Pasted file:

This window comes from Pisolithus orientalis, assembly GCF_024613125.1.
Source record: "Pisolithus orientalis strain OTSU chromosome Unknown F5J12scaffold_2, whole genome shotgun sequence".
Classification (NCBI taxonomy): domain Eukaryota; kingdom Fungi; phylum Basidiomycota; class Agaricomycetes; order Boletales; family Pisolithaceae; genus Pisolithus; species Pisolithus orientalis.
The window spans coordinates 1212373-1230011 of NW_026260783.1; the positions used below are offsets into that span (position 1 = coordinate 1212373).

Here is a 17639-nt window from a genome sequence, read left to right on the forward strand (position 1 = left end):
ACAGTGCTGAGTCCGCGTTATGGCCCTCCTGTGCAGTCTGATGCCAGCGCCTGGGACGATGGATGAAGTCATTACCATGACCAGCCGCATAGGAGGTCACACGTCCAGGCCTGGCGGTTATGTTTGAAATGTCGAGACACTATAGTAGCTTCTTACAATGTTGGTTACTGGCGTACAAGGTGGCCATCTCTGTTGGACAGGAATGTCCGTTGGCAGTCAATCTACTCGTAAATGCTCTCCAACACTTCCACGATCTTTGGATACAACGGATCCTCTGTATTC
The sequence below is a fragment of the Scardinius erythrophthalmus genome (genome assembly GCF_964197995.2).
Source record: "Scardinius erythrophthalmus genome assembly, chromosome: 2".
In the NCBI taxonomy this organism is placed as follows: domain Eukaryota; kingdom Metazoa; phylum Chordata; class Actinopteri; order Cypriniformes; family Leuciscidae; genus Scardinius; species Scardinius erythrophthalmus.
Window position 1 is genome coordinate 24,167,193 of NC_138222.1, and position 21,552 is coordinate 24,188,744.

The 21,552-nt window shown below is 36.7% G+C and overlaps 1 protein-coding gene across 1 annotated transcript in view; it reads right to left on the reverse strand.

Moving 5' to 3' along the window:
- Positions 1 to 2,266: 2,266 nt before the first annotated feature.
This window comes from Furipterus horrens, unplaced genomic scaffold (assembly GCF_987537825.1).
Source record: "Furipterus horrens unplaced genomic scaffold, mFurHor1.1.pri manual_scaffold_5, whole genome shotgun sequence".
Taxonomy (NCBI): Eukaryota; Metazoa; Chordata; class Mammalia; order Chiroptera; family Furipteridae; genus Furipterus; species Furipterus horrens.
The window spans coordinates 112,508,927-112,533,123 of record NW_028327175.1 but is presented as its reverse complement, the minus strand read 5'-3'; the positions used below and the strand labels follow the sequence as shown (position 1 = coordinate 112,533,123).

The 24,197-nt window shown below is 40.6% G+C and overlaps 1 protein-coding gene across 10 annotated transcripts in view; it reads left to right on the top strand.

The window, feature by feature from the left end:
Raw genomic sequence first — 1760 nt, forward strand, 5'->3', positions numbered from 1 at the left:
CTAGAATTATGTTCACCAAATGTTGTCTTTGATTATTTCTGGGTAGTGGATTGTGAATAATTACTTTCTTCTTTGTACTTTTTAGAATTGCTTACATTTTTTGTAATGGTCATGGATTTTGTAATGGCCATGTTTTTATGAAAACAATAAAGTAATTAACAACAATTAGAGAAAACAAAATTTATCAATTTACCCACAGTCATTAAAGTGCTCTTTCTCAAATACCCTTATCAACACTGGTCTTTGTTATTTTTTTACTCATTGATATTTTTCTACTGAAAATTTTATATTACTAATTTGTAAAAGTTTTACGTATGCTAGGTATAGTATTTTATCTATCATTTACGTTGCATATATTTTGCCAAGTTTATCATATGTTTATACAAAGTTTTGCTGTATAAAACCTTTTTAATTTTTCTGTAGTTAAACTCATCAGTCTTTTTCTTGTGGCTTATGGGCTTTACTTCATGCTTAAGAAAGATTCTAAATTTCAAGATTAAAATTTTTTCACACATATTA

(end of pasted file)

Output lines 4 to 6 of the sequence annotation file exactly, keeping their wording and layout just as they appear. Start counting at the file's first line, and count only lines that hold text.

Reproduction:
The window spans coordinates 1212373-1230011 of NW_026260783.1; the positions used below are offsets into that span (position 1 = coordinate 1212373).

Here is a 17639-nt window from a genome sequence, read left to right on the forward strand (position 1 = left end):
ACAGTGCTGAGTCCGCGTTATGGCCCTCCTGTGCAGTCTGATGCCAGCGCCTGGGACGATGGATGAAGTCATTACCATGACCAGCCGCATAGGAGGTCACACGTCCAGGCCTGGCGGTTATGTTTGAAATGTCGAGACACTATAGTAGCTTCTTACAATGTTGGTTACTGGCGTACAAGGTGGCCATCTCTGTTGGACAGGAATGTCCGTTGGCAGTCAATCTACTCGTAAATGCTCTCCAACACTTCCACGATCTTTGGATACAACGGATCCTCTGTATTC